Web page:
It's almost two in the morning. I'm lying in bed at one of my many homes-away-from-home. I've just finished a set of rehearsals with the Des Moines Symphony for our opening concert with Christopher Parkening and Jubilant Sykes tomorrow night. This starts my third season with the DMS, and thanks to a couple of successful late summer auditions (for this group and this group) and lots of sub-work (with this group, this group and this group) it is shaping up to be a busy year. I also squeeze in playing principal horn in my hometown orchestra for a few concert sets a year. I get to see my folks and eat some home cooked meals. Can't beat that.

The only problem with a busy playing schedule is that auditions become hard to fit in. Not preparing for them, mind you. There's plenty of time to practice. Actually having a day or two free to fly to another part of the country (or world); that's the hard part. It becomes a balance between taking the per-service gig to pay rent now, or taking an audition for a real gig (full-time with benefits) which might let you pay a mortgage later. A really good economics lesson in opportunity cost. Of course if auditions are investments in the future, their performance is terribly unreliable (even when my performance goes well). Of course, you may only have to win once in your life.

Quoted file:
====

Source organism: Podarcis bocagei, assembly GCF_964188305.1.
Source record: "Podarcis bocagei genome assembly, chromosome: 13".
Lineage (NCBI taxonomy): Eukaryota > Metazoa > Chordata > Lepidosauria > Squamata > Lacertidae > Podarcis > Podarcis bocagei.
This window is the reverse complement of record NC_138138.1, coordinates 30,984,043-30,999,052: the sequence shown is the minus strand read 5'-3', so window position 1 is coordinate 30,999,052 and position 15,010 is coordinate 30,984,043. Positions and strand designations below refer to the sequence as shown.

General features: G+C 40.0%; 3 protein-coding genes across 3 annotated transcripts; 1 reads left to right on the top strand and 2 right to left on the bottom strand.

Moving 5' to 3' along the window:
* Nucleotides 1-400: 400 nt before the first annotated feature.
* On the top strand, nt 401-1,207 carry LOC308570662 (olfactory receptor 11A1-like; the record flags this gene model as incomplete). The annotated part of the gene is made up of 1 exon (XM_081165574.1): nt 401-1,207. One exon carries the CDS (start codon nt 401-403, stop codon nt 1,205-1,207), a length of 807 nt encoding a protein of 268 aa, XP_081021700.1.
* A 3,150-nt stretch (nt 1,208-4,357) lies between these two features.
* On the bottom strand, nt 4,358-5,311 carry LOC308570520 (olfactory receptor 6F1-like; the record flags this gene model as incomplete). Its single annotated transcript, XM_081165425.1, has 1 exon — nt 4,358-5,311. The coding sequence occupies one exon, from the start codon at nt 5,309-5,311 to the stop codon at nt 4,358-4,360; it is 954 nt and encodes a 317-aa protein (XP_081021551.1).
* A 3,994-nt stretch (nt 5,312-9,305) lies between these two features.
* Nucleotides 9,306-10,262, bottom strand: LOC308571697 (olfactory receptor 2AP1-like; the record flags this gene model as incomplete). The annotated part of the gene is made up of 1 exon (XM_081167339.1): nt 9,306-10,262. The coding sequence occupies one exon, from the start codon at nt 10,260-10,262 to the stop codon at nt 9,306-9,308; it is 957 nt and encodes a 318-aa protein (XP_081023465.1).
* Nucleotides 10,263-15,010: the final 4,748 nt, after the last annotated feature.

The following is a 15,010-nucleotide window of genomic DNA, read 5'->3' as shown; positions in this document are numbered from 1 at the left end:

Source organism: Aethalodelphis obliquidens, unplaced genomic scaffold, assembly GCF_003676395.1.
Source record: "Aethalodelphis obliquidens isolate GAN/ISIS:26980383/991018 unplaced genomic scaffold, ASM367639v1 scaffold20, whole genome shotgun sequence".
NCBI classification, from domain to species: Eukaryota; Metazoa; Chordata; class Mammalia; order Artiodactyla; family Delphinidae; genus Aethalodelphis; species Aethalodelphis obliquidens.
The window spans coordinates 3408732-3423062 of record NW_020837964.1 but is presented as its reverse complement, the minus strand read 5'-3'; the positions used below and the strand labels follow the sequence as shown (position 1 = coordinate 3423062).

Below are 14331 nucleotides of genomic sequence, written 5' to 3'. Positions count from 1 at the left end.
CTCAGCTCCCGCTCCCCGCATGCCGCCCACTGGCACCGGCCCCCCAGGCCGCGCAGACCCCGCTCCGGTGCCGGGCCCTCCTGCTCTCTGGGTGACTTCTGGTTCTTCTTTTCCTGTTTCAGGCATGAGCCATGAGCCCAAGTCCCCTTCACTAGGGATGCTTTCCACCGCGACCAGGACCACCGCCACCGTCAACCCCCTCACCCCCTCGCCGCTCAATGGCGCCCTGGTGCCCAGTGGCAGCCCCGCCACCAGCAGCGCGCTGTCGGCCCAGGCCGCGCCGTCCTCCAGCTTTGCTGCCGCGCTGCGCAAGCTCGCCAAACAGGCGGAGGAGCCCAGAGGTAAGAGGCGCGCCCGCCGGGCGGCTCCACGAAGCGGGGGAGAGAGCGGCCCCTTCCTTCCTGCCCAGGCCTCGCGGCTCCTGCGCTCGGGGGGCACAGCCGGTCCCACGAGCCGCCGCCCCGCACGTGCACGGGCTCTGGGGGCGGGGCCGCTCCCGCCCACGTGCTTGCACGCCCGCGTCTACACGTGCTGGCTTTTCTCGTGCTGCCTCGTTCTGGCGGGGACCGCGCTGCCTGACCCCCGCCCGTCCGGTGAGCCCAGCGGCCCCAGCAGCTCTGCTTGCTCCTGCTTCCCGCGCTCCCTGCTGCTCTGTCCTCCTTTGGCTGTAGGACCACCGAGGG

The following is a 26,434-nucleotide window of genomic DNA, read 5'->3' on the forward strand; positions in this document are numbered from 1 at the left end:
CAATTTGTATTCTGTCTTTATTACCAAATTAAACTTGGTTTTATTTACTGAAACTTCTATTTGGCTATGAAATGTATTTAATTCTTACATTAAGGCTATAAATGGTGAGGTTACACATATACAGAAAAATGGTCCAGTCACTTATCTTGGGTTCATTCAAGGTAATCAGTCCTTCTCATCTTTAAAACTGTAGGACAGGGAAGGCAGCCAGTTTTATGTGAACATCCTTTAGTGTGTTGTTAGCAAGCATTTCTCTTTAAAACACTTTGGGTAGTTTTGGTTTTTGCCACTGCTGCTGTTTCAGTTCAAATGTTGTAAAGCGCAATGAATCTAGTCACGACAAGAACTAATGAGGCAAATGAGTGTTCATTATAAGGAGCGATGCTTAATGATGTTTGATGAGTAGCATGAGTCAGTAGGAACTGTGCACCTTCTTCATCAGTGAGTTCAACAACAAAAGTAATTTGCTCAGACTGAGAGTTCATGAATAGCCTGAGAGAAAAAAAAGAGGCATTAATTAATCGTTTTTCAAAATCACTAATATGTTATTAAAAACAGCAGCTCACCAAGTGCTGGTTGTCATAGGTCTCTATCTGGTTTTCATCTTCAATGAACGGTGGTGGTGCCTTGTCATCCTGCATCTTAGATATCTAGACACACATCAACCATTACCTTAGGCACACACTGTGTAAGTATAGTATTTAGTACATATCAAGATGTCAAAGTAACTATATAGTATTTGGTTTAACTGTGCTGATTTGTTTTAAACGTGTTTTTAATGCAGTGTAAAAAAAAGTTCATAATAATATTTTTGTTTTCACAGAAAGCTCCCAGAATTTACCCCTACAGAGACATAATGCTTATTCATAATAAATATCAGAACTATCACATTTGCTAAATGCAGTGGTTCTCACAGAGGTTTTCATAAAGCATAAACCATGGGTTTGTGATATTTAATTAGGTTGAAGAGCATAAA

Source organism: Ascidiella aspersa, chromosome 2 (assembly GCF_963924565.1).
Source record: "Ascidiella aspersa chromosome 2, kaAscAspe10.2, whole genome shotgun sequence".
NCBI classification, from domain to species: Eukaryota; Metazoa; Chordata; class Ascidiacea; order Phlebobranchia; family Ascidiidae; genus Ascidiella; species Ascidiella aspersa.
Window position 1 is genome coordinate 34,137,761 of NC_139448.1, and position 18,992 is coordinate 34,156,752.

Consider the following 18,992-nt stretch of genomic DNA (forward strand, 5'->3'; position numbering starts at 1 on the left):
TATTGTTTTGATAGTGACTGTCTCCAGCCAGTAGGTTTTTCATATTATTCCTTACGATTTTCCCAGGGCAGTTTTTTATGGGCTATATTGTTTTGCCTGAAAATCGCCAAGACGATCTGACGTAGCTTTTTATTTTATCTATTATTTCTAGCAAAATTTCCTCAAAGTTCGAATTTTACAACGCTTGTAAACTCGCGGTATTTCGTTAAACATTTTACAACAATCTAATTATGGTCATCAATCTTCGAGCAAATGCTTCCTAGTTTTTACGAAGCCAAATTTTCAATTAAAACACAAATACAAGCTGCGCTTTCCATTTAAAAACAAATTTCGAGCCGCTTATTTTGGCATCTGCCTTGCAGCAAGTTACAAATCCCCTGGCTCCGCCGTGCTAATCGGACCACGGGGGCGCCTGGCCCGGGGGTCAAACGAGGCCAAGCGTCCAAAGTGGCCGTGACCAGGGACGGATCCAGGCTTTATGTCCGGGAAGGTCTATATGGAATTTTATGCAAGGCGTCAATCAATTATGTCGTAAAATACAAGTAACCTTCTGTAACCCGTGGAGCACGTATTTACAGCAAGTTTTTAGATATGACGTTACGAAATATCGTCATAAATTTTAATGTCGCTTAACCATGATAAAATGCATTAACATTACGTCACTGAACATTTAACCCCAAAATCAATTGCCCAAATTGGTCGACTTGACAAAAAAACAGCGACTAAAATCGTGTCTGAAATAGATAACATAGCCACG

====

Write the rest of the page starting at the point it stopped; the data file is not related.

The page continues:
And that's my goal. To finish paying my dues in the regional, per service orchestras and move up to The Show. Don't get me wrong, for the time being I'm enjoying myself immensely; traveling from town to town, spending a week here and a week there playing great music with many fine musicians. But if I wake up one morning and find myself doing this at 40, with a bad back and an even worse attitude... Well, let's just say that won't be a good morning. And speaking of good mornings I had better leave it at that and hit the hay. I want to be up in time for checkout. (And to catch some of the WGC from Ireland before I am once again not only cable-less but TV-less!)

So hello blogosphere. Anyone out there listening?...